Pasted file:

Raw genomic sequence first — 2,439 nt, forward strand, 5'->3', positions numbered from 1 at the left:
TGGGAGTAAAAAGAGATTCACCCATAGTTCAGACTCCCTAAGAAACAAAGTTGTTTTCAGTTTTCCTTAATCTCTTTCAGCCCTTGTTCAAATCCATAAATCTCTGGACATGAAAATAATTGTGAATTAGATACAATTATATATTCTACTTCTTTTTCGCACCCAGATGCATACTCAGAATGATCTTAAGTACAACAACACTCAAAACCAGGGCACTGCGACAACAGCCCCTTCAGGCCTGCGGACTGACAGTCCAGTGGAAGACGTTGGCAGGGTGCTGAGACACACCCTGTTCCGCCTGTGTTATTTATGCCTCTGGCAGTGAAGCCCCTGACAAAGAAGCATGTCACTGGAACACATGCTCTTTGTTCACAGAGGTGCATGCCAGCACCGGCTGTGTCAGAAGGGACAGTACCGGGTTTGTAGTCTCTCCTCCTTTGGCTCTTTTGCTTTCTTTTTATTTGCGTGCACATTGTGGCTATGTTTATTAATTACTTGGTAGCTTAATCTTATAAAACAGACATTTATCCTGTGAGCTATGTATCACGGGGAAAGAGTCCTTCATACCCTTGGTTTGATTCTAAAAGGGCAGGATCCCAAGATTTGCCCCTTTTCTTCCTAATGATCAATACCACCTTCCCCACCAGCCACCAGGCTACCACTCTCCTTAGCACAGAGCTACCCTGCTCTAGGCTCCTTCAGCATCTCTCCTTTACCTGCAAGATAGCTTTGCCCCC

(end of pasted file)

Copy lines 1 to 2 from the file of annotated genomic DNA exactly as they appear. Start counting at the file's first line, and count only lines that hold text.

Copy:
Raw genomic sequence first — 2,439 nt, forward strand, 5'->3', positions numbered from 1 at the left:
TGGGAGTAAAAAGAGATTCACCCATAGTTCAGACTCCCTAAGAAACAAAGTTGTTTTCAGTTTTCCTTAATCTCTTTCAGCCCTTGTTCAAATCCATAAATCTCTGGACATGAAAATAATTGTGAATTAGATACAATTATATATTCTACTTCTTTTTCGCACCCAGATGCATACTCAGAATGATCTTAAGTACAACAACACTCAAAACCAGGGCACTGCGACAACAGCCCCTTCAGGCCTGCGGACTGACAGTCCAGTGGAAGACGTTGGCAGGGTGCTGAGACACACCCTGTTCCGCCTGTGTTATTTATGCCTCTGGCAGTGAAGCCCCTGACAAAGAAGCATGTCACTGGAACACATGCTCTTTGTTCACAGAGGTGCATGCCAGCACCGGCTGTGTCAGAAGGGACAGTACCGGGTTTGTAGTCTCTCCTCCTTTGGCTCTTTTGCTTTCTTTTTATTTGCGTGCACATTGTGGCTATGTTTATTAATTACTTGGTAGCTTAATCTTATAAAACAGACATTTATCCTGTGAGCTATGTATCACGGGGAAAGAGTCCTTCATACCCTTGGTTTGATTCTAAAAGGGCAGGATCCCAAGATTTGCCCCTTTTCTTCCTAATGATCAATACCACCTTCCCCACCAGCCACCAGGCTACCACTCTCCTTAGCACAGAGCTACCCTGCTCTAGGCTCCTTCAGCATCTCTCCTTTACCTGCAAGATAGCTTTGCCCCC